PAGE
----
Heads up – new (and last) round of holiday sports tech deals! This is pretty much the last round of deals on sports tech devices, including solid offerings from GoPro, Garmin, Fitbit, Suunto, Velocomp, Tacx and more! Pretty much all those brands are offering deals on their latest devices. I’ve consolidated them all, and you likely won’t see any big deals like this again till May or so for the usual sports tech sales around that timeframe.
I’ve got everything categorized and constantly updated with new deals! Hit up the deals page and keep coming back for the latest new additions!
While I normally don’t post about products unless I’ve had hands-on time, I’m also keenly aware of how many e-mails/tweets/etc I’d get if I didn’t post about this one. The new cameras are apparently already on the way to me, so I’ll likely have a better hands-on first-impression of them soon (and then likely an in-depth review some period later). In the meantime, here’s a quick rundown.
The Technical Low-Down:
The new GoPro HERO+ LCD is sorta exactly as the name implies: It’s the 2014 GoPro HERO…plus…an LCD screen. Well, and connectivity over WiFi and Bluetooth Smart.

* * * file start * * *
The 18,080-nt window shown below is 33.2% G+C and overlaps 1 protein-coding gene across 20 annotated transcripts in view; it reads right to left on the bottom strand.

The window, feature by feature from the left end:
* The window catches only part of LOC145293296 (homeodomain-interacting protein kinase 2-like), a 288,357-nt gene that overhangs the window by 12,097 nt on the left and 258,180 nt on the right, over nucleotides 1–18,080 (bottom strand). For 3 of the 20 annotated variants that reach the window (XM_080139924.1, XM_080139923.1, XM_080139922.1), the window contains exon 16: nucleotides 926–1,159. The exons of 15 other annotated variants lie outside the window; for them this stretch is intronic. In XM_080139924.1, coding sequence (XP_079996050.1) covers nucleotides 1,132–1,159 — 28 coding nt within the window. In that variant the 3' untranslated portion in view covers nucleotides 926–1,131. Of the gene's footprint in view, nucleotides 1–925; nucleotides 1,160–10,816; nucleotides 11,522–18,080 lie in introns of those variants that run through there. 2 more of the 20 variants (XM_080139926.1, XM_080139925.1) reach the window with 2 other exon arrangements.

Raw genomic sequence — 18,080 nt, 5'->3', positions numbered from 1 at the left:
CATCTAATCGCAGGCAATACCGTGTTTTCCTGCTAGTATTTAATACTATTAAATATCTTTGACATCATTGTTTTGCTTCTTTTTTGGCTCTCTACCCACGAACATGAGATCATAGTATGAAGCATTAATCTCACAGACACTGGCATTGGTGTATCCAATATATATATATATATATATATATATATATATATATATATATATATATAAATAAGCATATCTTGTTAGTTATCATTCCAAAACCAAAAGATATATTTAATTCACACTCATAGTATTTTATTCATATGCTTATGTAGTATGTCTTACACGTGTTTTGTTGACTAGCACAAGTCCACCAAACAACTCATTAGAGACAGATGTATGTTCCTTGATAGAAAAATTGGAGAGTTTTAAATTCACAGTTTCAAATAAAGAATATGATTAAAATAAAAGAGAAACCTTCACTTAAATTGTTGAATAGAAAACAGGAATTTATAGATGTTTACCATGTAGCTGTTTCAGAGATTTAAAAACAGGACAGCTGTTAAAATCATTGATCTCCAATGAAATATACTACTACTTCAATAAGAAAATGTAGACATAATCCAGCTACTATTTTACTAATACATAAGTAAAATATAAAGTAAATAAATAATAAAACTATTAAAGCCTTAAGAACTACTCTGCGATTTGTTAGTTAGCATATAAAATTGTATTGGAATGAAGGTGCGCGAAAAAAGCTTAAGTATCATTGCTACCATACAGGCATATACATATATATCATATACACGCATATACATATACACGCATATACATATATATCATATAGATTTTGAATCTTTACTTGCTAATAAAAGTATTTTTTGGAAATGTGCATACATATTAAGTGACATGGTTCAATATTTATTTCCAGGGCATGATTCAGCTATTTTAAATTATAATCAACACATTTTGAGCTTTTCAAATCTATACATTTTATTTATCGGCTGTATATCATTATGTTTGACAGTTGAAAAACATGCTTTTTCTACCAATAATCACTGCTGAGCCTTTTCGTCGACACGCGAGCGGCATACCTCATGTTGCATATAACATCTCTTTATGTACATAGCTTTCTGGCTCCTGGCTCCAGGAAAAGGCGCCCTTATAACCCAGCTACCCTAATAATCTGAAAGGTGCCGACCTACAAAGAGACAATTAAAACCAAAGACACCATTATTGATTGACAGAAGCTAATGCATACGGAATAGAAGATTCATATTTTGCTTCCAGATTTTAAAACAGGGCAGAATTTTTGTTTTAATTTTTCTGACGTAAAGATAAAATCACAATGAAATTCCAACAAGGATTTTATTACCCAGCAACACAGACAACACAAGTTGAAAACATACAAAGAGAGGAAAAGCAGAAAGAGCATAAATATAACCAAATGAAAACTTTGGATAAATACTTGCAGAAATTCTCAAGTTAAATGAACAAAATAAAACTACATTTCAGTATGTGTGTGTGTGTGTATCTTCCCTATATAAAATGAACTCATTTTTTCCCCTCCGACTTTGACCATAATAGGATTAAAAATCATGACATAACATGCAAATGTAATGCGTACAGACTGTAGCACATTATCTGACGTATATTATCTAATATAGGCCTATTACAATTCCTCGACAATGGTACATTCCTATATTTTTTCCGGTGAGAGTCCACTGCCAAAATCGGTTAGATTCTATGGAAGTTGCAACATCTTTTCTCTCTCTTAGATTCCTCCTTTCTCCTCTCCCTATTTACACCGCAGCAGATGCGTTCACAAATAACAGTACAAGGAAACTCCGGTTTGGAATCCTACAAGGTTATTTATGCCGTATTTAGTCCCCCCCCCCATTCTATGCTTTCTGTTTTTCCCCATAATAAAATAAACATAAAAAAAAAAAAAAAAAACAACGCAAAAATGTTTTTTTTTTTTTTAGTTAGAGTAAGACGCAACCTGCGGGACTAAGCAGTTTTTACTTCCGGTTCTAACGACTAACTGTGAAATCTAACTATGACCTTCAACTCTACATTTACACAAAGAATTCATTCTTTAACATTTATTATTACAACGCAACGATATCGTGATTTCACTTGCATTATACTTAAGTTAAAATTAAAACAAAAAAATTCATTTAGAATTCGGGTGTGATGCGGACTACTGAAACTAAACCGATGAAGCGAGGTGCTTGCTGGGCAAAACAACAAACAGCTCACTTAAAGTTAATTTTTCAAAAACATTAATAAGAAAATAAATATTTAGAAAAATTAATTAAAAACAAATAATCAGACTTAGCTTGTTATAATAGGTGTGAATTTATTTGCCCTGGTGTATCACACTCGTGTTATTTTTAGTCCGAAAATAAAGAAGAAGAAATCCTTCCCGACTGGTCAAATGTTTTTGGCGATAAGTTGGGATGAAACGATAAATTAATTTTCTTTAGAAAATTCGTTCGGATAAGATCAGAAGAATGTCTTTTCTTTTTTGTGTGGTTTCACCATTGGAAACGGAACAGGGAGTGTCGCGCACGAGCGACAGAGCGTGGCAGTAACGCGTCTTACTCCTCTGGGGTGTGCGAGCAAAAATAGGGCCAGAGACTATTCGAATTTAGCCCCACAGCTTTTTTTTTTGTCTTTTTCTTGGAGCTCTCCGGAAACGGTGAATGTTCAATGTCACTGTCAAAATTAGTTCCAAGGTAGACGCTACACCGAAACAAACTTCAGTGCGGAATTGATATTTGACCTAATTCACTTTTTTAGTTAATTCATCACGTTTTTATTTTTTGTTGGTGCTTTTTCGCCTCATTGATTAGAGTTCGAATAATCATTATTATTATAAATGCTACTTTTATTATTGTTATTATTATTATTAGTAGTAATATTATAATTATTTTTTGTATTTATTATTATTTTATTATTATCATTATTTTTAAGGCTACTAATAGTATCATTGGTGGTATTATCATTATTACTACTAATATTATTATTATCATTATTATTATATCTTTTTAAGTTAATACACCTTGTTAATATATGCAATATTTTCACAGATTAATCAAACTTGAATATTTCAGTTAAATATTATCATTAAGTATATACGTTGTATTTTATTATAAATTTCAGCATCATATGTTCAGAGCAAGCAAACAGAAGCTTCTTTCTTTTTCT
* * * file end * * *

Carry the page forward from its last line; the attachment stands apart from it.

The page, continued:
You’ll likely remember that the entry level GoPro HERO was $129US, and had a non-removable external case. That meant that you couldn’t take it out of the case, which in turn meant you couldn’t add in any additional rear-attaching accessories such as the extra battery packs or LCD screen.
With the HERO+ LCD, the display problem is now solved, with this new $299USD offering including the LCD built into the back of it.
They also added in the WiFi and Bluetooth Smart compatibility. Not for sensors, but rather for connecting to your mobile phone. This connectivity allows you to transfer photos and videos over to your phone, and then up to the interwebs. Further, the HERO+ LCD includes the remote highlight tagging, which wasn’t available on the lower end model. This means you can use the remote control to tag highlights so you can find them quicker later on during editing.
Finally, the camera has an internal editing capability, allowing you to slice the clips a bit better before transferring them. This helps reduce the time to transfer video clips to your phone, making the process a little bit quicker. This is planned to come to the HERO4 Silver later this summer, and the HERO4 Black as well (if you have bought the additional LCD back touchscreen).
Now the downside is that you can’t swap out batteries like the more expensive HERO4 Silver & HERO4 Black. Nor can you remove it from the case like those other units (at +$100 and +$200 respectively). You’ll also lack the 2.7K and 4K video, as well as some of the higher speed options found like the 120/240FPS speeds. Same goes for lack of HDMI connectivity.
But the reality is that for the vast majority of folks wanting an affordable camera, the specs hit the core of the market. The noted 2.5 hour battery life is in the ballpark of most other units these days (though, without a way to swap batteries, that can be a problem for certain activities). Here’s a comparison between the four GoPro HERO units:
The Hero+ LCD unit includes a few different back doors, so you can use it in wet environments and still touch the screen, as well as using an open door too.